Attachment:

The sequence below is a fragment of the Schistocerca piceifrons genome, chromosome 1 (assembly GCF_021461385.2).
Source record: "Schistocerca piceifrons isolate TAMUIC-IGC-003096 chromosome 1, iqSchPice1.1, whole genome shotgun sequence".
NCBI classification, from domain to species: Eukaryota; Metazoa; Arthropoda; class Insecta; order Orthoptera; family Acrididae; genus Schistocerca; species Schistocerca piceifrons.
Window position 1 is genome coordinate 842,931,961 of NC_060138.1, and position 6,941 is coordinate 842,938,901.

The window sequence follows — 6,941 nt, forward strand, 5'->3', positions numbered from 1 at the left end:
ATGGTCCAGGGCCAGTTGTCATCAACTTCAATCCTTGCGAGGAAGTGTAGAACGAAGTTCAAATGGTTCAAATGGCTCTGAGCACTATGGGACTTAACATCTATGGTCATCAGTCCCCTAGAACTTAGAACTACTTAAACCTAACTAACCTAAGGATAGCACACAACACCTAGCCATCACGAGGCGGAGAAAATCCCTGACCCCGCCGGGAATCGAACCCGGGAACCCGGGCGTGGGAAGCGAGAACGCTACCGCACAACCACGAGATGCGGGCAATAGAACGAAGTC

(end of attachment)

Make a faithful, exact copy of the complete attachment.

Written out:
The sequence below is a fragment of the Schistocerca piceifrons genome, chromosome 1 (assembly GCF_021461385.2).
Source record: "Schistocerca piceifrons isolate TAMUIC-IGC-003096 chromosome 1, iqSchPice1.1, whole genome shotgun sequence".
NCBI classification, from domain to species: Eukaryota; Metazoa; Arthropoda; class Insecta; order Orthoptera; family Acrididae; genus Schistocerca; species Schistocerca piceifrons.
Window position 1 is genome coordinate 842,931,961 of NC_060138.1, and position 6,941 is coordinate 842,938,901.

The window sequence follows — 6,941 nt, forward strand, 5'->3', positions numbered from 1 at the left end:
ATGGTCCAGGGCCAGTTGTCATCAACTTCAATCCTTGCGAGGAAGTGTAGAACGAAGTTCAAATGGTTCAAATGGCTCTGAGCACTATGGGACTTAACATCTATGGTCATCAGTCCCCTAGAACTTAGAACTACTTAAACCTAACTAACCTAAGGATAGCACACAACACCTAGCCATCACGAGGCGGAGAAAATCCCTGACCCCGCCGGGAATCGAACCCGGGAACCCGGGCGTGGGAAGCGAGAACGCTACCGCACAACCACGAGATGCGGGCAATAGAACGAAGTC